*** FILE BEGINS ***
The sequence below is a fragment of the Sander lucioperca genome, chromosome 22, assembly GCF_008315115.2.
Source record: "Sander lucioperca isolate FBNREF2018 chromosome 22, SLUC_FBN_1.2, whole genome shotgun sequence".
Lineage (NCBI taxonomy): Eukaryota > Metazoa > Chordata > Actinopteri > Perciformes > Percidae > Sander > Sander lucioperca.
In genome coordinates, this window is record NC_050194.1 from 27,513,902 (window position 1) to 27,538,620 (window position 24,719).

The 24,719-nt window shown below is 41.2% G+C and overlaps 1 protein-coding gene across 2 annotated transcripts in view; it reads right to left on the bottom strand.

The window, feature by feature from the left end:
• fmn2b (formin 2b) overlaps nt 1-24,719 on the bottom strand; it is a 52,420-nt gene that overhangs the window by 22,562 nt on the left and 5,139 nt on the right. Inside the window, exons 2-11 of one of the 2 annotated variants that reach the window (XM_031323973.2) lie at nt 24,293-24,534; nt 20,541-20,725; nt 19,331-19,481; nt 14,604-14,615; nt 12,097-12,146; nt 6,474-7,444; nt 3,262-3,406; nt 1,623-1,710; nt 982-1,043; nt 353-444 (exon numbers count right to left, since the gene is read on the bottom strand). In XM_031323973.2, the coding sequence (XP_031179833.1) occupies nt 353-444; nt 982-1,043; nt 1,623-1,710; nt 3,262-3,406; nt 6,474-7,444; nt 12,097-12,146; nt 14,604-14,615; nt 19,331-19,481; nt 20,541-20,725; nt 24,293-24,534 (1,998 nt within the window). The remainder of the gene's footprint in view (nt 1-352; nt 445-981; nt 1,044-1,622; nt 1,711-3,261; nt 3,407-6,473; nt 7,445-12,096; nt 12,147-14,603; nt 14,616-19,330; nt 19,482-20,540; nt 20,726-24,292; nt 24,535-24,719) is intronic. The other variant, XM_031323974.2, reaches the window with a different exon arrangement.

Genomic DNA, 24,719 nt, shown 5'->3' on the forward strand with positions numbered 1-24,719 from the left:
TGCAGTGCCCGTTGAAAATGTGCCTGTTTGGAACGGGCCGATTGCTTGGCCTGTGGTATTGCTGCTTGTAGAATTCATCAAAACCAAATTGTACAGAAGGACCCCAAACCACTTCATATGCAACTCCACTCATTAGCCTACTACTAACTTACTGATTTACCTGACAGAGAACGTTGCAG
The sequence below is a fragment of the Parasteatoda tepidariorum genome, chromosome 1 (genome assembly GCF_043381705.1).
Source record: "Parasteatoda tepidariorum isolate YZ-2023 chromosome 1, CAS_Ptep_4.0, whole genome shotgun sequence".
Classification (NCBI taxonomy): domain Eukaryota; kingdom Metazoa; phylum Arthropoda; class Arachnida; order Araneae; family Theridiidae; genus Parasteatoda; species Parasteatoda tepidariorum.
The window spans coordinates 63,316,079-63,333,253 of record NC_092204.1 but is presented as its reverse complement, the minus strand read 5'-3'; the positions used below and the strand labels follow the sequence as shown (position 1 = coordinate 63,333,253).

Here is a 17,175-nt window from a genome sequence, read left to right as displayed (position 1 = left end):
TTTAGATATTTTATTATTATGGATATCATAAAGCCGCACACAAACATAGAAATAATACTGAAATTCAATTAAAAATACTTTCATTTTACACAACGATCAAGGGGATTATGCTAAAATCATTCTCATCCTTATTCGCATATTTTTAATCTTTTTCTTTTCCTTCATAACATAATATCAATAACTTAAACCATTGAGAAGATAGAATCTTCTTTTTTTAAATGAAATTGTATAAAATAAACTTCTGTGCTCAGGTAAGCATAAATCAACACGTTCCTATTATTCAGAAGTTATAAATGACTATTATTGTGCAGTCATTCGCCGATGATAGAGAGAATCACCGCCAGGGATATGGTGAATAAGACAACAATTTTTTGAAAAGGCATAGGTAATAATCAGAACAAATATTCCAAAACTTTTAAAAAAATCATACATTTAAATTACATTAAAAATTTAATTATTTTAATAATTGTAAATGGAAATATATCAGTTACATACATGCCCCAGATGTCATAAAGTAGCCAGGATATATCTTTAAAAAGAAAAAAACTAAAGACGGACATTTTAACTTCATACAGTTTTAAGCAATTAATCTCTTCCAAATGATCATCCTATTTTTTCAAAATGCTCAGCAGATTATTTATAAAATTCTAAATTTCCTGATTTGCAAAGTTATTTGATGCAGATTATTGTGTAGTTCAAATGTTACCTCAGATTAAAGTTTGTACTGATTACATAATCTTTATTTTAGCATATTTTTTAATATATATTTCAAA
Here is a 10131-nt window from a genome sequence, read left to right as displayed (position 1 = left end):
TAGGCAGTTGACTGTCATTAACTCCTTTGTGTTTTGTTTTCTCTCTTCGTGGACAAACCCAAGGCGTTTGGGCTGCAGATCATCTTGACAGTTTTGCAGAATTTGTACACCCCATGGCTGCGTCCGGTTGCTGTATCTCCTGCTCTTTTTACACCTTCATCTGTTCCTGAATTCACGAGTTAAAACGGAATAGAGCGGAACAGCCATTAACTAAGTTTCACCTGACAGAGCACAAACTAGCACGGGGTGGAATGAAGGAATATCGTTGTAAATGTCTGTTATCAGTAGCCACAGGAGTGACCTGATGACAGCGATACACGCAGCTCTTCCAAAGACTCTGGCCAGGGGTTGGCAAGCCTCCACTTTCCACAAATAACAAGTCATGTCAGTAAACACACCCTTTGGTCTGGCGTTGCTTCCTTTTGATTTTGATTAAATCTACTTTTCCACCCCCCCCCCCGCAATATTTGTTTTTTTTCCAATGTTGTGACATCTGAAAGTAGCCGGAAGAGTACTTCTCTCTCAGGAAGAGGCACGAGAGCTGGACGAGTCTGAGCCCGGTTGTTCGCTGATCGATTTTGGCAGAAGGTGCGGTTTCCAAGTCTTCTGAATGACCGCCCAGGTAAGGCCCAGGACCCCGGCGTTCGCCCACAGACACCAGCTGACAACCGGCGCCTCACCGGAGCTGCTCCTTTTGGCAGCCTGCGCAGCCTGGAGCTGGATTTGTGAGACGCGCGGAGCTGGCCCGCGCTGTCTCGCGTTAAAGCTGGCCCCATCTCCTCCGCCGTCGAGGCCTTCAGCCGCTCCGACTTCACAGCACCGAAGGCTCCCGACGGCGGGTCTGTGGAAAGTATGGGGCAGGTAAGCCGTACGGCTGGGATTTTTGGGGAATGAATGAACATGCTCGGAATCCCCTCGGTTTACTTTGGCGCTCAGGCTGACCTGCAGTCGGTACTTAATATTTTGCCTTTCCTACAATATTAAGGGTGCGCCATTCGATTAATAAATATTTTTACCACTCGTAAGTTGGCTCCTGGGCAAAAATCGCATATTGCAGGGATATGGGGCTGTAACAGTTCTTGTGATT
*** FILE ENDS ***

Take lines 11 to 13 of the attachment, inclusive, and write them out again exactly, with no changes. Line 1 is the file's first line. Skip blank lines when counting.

Source record: "Parasteatoda tepidariorum isolate YZ-2023 chromosome 1, CAS_Ptep_4.0, whole genome shotgun sequence".
Classification (NCBI taxonomy): domain Eukaryota; kingdom Metazoa; phylum Arthropoda; class Arachnida; order Araneae; family Theridiidae; genus Parasteatoda; species Parasteatoda tepidariorum.
The window spans coordinates 63,316,079-63,333,253 of record NC_092204.1 but is presented as its reverse complement, the minus strand read 5'-3'; the positions used below and the strand labels follow the sequence as shown (position 1 = coordinate 63,333,253).